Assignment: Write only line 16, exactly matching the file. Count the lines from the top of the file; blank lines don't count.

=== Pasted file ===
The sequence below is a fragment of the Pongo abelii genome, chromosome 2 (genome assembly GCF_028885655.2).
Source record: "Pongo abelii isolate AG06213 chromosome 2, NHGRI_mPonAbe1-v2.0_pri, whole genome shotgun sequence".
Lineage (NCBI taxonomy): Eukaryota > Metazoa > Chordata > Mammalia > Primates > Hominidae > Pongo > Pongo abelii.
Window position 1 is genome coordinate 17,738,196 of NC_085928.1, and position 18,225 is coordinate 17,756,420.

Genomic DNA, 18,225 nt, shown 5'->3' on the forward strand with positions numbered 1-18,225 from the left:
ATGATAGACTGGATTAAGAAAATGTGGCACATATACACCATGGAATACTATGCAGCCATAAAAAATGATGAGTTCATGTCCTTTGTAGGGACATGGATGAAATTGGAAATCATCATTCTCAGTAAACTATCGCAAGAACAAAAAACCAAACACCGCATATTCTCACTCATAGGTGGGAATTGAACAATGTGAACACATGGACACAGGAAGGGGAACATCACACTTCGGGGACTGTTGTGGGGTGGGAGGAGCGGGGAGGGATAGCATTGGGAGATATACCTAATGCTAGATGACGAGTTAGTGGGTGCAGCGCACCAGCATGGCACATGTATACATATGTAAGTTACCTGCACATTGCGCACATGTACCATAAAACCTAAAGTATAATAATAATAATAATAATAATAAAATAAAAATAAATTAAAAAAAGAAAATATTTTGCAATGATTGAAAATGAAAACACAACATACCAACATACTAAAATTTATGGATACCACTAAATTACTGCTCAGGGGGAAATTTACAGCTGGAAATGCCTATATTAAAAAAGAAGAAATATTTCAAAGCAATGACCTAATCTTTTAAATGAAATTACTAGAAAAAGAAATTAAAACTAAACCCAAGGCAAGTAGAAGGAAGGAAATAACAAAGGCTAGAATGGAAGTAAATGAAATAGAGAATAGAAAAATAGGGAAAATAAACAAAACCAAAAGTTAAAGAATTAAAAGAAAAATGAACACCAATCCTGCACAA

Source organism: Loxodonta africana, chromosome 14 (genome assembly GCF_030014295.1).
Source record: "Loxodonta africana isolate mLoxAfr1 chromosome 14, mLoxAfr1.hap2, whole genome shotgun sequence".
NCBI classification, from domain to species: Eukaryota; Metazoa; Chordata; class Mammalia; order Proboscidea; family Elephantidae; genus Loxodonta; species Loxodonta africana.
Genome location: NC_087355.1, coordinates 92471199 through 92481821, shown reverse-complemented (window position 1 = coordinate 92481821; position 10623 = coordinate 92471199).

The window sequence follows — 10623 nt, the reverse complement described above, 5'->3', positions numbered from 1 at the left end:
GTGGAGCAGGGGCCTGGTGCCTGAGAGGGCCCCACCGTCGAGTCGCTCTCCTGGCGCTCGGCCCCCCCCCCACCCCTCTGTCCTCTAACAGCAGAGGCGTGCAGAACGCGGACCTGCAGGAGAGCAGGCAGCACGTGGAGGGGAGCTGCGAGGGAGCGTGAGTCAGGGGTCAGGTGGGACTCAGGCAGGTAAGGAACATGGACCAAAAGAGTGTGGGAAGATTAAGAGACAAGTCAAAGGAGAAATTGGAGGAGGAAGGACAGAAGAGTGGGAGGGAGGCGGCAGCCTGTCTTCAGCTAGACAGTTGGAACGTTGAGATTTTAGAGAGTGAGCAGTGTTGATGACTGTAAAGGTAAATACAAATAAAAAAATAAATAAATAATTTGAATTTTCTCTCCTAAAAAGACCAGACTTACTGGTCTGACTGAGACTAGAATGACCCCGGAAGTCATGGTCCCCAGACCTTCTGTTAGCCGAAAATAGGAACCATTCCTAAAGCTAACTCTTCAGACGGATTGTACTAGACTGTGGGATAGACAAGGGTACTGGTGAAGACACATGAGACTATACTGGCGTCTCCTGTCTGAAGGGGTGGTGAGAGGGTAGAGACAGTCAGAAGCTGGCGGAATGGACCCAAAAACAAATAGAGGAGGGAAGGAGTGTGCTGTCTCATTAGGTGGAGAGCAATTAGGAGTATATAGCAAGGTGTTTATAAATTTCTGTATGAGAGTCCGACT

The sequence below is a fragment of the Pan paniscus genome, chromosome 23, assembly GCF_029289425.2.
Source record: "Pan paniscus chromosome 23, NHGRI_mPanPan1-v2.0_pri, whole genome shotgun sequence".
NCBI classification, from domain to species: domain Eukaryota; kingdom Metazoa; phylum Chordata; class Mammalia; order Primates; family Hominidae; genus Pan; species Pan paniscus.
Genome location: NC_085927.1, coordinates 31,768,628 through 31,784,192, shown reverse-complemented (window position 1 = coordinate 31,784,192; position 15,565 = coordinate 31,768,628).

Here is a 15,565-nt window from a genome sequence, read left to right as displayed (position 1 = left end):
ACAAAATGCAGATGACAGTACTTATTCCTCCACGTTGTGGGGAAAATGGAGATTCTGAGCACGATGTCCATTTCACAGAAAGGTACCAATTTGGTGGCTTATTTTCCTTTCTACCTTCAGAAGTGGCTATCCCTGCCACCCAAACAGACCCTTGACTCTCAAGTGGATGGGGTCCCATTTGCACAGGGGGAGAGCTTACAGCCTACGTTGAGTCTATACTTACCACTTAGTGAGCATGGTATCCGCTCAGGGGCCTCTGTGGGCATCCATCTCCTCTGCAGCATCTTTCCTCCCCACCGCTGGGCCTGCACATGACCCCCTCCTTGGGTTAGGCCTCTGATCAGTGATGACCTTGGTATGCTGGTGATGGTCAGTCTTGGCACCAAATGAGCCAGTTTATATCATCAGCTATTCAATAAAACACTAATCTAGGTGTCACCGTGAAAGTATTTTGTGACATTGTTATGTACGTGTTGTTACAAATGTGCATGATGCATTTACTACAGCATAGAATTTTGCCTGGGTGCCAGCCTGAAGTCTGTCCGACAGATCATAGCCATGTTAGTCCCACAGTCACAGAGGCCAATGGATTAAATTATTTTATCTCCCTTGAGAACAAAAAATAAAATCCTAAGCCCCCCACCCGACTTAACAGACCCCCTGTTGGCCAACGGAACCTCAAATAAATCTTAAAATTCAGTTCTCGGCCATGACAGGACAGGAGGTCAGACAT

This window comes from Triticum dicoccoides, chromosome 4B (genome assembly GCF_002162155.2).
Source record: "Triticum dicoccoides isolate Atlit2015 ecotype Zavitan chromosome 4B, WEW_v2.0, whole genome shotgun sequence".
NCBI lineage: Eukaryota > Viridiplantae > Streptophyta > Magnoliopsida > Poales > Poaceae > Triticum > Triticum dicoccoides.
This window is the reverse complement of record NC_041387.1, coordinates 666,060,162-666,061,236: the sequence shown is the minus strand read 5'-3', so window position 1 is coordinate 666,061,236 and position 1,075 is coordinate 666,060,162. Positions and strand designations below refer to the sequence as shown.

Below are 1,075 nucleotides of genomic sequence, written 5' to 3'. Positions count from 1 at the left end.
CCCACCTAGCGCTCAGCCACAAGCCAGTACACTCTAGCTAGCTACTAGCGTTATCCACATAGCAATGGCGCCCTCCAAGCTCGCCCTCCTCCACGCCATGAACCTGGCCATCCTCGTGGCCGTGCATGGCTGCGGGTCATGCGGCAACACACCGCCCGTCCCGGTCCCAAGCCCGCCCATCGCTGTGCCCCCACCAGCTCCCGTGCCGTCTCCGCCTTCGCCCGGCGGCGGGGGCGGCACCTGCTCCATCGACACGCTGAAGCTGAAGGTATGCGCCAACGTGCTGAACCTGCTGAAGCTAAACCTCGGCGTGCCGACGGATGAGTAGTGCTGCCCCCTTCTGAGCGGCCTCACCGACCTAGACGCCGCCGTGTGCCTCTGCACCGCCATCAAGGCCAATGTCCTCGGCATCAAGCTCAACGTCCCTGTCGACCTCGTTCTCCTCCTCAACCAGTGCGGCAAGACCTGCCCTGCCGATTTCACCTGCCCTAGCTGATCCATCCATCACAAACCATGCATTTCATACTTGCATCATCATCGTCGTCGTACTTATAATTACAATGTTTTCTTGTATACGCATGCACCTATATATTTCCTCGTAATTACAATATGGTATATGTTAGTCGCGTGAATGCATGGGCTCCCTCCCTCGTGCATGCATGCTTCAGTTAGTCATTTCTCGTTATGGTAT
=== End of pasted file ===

Genome location: NC_085927.1, coordinates 31,768,628 through 31,784,192, shown reverse-complemented (window position 1 = coordinate 31,784,192; position 15,565 = coordinate 31,768,628).